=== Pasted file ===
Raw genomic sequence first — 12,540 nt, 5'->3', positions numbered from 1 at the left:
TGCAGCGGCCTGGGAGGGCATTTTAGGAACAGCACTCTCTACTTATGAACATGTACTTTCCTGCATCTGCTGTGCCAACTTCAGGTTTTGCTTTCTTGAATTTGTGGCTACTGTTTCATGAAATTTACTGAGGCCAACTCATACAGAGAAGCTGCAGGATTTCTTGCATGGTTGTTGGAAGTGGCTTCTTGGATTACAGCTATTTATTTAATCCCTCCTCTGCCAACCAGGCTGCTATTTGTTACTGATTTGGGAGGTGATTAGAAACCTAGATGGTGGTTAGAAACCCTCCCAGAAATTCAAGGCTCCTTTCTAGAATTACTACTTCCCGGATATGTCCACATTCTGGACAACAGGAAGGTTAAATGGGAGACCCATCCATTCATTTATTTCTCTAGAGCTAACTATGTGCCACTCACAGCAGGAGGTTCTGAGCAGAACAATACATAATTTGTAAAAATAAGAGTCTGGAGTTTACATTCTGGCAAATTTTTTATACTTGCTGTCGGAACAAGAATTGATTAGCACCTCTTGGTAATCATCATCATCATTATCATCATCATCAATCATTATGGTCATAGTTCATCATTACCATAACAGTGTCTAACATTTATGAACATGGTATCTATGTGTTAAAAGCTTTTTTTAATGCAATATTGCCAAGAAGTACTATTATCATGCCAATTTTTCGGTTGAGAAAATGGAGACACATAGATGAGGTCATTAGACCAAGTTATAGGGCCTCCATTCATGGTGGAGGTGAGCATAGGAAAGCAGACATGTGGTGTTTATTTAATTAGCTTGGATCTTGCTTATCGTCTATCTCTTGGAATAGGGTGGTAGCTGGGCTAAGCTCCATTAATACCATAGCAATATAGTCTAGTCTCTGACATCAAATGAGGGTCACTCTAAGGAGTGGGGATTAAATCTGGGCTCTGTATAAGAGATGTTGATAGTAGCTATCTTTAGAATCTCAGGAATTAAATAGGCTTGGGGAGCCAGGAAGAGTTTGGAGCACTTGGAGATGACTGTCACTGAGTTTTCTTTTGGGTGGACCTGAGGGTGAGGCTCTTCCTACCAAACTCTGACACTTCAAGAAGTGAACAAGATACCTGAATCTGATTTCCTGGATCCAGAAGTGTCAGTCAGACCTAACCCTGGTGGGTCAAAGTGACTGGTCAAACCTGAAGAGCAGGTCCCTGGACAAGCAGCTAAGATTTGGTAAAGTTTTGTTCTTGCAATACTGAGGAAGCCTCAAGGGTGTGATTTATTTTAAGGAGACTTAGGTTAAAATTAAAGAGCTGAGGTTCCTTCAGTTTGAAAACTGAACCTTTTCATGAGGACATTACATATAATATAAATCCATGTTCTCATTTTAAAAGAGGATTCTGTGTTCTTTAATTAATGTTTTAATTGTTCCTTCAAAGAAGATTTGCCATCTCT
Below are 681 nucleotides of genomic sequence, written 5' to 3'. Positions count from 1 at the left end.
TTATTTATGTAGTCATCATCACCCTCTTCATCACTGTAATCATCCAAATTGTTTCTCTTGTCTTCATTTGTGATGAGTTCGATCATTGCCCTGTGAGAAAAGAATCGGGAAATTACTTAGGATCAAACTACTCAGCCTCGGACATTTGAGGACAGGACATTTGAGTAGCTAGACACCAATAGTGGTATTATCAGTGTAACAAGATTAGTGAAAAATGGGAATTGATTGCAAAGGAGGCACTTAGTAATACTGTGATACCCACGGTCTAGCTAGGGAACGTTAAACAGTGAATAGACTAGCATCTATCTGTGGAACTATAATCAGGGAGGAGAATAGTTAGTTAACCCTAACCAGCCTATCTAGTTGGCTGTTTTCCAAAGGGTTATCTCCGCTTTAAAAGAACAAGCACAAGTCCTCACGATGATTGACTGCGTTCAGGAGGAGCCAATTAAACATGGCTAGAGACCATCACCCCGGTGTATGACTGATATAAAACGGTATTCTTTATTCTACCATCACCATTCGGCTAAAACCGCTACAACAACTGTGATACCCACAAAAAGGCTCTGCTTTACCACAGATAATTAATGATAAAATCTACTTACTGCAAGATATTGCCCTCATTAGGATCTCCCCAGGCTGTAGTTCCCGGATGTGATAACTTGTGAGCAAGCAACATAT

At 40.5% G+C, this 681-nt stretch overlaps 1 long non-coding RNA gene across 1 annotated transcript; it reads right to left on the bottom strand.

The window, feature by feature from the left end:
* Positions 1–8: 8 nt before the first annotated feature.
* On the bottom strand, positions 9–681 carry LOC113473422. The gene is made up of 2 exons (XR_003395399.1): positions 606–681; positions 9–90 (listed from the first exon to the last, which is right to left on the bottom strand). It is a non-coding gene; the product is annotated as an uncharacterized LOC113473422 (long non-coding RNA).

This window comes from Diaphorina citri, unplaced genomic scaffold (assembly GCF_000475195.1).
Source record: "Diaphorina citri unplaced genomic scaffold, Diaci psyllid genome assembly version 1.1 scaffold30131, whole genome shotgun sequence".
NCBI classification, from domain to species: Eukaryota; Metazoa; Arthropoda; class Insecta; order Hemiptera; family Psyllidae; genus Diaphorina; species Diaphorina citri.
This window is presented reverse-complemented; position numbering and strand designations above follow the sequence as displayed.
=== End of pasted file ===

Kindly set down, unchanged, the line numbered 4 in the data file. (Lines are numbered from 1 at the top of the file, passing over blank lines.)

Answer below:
TTATTTATGTAGTCATCATCACCCTCTTCATCACTGTAATCATCCAAATTGTTTCTCTTGTCTTCATTTGTGATGAGTTCGATCATTGCCCTGTGAGAAAAGAATCGGGAAATTACTTAGGATCAAACTACTCAGCCTCGGACATTTGAGGACAGGACATTTGAGTAGCTAGACACCAATAGTGGTATTATCAGTGTAACAAGATTAGTGAAAAATGGGAATTGATTGCAAAGGAGGCACTTAGTAATACTGTGATACCCACGGTCTAGCTAGGGAACGTTAAACAGTGAATAGACTAGCATCTATCTGTGGAACTATAATCAGGGAGGAGAATAGTTAGTTAACCCTAACCAGCCTATCTAGTTGGCTGTTTTCCAAAGGGTTATCTCCGCTTTAAAAGAACAAGCACAAGTCCTCACGATGATTGACTGCGTTCAGGAGGAGCCAATTAAACATGGCTAGAGACCATCACCCCGGTGTATGACTGATATAAAACGGTATTCTTTATTCTACCATCACCATTCGGCTAAAACCGCTACAACAACTGTGATACCCACAAAAAGGCTCTGCTTTACCACAGATAATTAATGATAAAATCTACTTACTGCAAGATATTGCCCTCATTAGGATCTCCCCAGGCTGTAGTTCCCGGATGTGATAACTTGTGAGCAAGCAACATAT